Usually Chand Raat is a dedicated title for the night before Eid, but for me Chand Raat has always been the night before Ramadan begins……..
Living in a small town in America, actually a village when we first moved here; every milestone of our Deen imbued in our culture becomes precious as a jewel to be passed on lovingly to our children.
It is the probably the night before Ramadan, I ask who else wants to go with me to find the moon that announces Ramadan.
Tariq and Shireen and a bunch of kids their friends and a few adults pile in and a caravan of three cars travels toward a mall in the outskirts of the city, which is the highest point and with least buildings.
We reach the back parking lot of the Mall, the children spill out of the car and search for the moon and play and dance around in the parking lot. The sickle of the Ramadan moon is as fickle as the sickle of the Eid moon. One of the teenagers spots it and suddenly he gains a hero status as all the kids and even the adults mob him………..
“Where is it” I ask, “there between the two wires and the pine tree” he says pointing. I search and search and just as I am about to give up I see it light up. its slim outline highlighted with the deepening pink of the sunset.
I am all about drama as I close my eyes remembering what we used to do on the top of our rooftop. I turn around and open my eyes and the first people I see are my children…….. Life is good, happy and content! Love permeates me.
The old culture of Pakistan, my home faraway……comes back with the intensity of the fragrance of Raat ki Raani at night. I am on the Chaat or rooftop, my Bua is saying “whoever you see first after seeing the moon, you love the most!” where did that come from I think, as I repeat her words to my children and they make a game of peek a boo of it.
Bua the lady who cooked our meals and talked to herself. We did not dare correct her or complain about her sometimes-burnt daal, which she had forgotten while talking to the people she had left behind after the partition, in Gwalior.
Fleeing Gwalior as a young woman with her son on her hip, she had lost her husband and most of her family. If I ever asked her about it, she gave me a stare that would freeze the words on my lips…..was she a servant or our boss?
We never could disobey her because her most daunting threat was “ Wait till you mother gets home, I am going to quit” It was the most effective torpedo which even stopped my most recalcitrant brothers in their steps and they would proceed to apologize profusely and beg forgiveness. There she would sit like a queen and ignore their lamentations till they left with their proverbial tails under their legs.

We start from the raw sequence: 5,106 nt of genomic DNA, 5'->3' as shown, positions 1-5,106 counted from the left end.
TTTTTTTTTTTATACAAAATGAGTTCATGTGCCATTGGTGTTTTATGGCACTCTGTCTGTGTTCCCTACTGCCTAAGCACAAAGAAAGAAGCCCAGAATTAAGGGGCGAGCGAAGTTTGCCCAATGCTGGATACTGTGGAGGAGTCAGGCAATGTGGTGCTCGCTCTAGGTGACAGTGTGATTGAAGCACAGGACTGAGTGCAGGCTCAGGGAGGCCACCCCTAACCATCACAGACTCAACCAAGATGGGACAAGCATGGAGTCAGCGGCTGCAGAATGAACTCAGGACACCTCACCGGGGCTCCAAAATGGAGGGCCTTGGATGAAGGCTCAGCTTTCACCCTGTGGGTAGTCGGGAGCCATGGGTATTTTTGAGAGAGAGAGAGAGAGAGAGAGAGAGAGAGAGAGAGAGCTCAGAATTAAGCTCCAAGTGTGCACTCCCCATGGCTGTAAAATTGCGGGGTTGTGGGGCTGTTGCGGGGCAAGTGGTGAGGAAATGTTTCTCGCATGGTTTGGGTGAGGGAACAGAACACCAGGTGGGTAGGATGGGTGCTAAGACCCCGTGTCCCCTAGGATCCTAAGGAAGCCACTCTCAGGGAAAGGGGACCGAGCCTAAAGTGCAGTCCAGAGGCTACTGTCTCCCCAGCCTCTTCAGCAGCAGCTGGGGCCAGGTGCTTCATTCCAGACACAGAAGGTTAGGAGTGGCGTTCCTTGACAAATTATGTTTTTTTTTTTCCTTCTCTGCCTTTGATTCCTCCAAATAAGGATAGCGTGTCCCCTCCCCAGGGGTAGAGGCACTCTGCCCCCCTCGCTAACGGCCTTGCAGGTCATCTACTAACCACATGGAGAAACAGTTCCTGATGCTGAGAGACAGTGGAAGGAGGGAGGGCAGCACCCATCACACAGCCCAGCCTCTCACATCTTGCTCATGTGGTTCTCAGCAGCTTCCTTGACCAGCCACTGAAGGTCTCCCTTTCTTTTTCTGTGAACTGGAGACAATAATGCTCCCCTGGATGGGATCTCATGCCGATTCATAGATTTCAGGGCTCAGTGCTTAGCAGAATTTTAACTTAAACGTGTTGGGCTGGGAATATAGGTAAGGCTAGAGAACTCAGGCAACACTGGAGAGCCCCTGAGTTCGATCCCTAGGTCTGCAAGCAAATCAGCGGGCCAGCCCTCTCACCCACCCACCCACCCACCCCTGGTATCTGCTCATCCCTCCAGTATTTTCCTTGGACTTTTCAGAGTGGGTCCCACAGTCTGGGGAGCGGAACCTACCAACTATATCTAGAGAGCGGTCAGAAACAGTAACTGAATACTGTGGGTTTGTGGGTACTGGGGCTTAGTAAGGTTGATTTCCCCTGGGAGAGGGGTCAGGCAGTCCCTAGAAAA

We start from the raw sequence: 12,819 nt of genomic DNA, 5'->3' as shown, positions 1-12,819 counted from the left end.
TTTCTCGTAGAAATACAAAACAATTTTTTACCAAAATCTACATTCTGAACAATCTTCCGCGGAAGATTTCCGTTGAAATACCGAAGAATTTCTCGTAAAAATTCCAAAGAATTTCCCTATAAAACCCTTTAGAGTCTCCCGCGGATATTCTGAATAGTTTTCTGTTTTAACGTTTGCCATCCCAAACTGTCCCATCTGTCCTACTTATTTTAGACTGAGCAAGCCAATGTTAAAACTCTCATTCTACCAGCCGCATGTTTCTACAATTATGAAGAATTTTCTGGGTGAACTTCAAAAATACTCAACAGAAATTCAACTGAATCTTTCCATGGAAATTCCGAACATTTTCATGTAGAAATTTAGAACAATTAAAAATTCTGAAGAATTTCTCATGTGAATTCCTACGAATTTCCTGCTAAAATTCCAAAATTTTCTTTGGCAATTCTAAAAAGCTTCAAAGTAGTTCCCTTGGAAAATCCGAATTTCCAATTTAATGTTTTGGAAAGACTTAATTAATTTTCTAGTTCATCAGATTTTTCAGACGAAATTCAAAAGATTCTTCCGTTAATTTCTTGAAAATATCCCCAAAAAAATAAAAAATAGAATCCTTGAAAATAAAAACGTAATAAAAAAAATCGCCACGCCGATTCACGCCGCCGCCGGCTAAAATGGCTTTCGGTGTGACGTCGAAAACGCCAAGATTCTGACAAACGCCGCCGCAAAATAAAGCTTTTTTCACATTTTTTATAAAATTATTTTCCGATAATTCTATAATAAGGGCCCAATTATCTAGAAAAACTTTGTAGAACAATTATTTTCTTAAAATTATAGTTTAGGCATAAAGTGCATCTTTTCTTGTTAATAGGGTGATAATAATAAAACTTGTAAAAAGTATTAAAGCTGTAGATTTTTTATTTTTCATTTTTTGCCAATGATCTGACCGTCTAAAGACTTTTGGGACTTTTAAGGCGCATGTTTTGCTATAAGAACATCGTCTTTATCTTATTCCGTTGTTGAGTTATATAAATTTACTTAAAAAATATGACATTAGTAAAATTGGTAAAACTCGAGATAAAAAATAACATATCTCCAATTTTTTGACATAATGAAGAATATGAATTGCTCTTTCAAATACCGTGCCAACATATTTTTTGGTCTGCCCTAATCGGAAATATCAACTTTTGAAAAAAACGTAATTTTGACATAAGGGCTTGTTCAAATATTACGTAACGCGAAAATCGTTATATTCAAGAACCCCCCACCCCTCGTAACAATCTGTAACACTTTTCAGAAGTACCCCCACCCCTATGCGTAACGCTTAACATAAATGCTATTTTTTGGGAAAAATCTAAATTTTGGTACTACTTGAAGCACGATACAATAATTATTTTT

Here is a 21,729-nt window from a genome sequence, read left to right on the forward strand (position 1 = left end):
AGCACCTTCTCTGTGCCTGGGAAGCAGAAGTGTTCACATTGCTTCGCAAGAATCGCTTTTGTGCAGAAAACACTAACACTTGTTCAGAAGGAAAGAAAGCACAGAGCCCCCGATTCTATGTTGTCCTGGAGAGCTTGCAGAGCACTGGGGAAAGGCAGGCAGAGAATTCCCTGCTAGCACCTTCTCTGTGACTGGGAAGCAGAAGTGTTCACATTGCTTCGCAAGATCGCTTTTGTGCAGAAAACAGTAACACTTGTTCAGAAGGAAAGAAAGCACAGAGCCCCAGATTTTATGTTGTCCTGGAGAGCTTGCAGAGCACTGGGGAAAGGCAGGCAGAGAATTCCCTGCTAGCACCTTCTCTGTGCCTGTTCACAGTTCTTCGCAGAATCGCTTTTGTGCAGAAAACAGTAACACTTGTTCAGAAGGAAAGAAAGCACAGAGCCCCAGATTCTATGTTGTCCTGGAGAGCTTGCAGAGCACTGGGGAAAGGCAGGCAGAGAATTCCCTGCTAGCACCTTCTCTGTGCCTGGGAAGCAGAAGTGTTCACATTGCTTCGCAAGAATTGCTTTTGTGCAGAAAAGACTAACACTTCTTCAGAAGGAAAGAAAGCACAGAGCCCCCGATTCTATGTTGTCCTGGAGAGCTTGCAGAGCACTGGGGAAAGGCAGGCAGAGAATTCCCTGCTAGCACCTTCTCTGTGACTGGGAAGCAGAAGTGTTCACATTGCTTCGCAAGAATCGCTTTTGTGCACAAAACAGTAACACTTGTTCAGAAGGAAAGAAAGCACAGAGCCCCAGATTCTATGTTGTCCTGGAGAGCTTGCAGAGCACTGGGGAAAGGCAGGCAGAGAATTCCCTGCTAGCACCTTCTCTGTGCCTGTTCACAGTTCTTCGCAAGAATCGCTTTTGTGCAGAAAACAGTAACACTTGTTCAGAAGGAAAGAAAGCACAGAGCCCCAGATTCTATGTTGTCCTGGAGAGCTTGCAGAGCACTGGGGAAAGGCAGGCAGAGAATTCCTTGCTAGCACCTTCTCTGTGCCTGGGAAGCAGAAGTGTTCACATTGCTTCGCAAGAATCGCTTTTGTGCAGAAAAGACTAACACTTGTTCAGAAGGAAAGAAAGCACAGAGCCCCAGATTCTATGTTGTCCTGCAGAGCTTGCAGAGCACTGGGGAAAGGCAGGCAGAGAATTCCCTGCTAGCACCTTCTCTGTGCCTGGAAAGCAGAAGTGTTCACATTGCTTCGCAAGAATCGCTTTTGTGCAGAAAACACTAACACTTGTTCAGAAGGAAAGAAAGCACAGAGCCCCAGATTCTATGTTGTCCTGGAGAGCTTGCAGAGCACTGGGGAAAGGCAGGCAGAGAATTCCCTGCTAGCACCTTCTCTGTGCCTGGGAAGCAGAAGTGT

She was a story teller, and I loved that, but her stories were not on demand, only when she felt like so we had to hang around and be useful and she might drop a pearl like the one about the moon and the loved one.
“Yaaaaay it is Ramadan tomorrow!” Shireen, Tariq and their friends happily skip around the parking lot.
As I load them into the car, mentally counting off my “to do” list I am not even aware that a stone throw from this parking lot will be the last abode of both Tariq and Ammi……… where they will forever have the best view of the rising sickle of the Ramadan moon and then the Eid moon. The cemetery next to the mall is on my map now, it was not then.
This year I cannot bring myself to go there, the mall has gone out of business, the parking lot is abandoned, no children play there. ISNA tells you a month ahead of time when Ramadan will begin and end. There is no excitement to search the moon. The Sunnah has been put to bed with all the other practices that do not fit the time schedule of work and play in the west.
The sun still sets over the parking lot of the Mall and over the cemetery, the pink spreading over the pale sky like the blush of a virgin bride. The sickle moon still appears briefly, remains unsighted by the local muslims to disappear quickly, yet bringing intense joy to the believers who then brace themselves with anticipation for what is to come, never aware of the fact that some of us may be absent this or next Ramadan.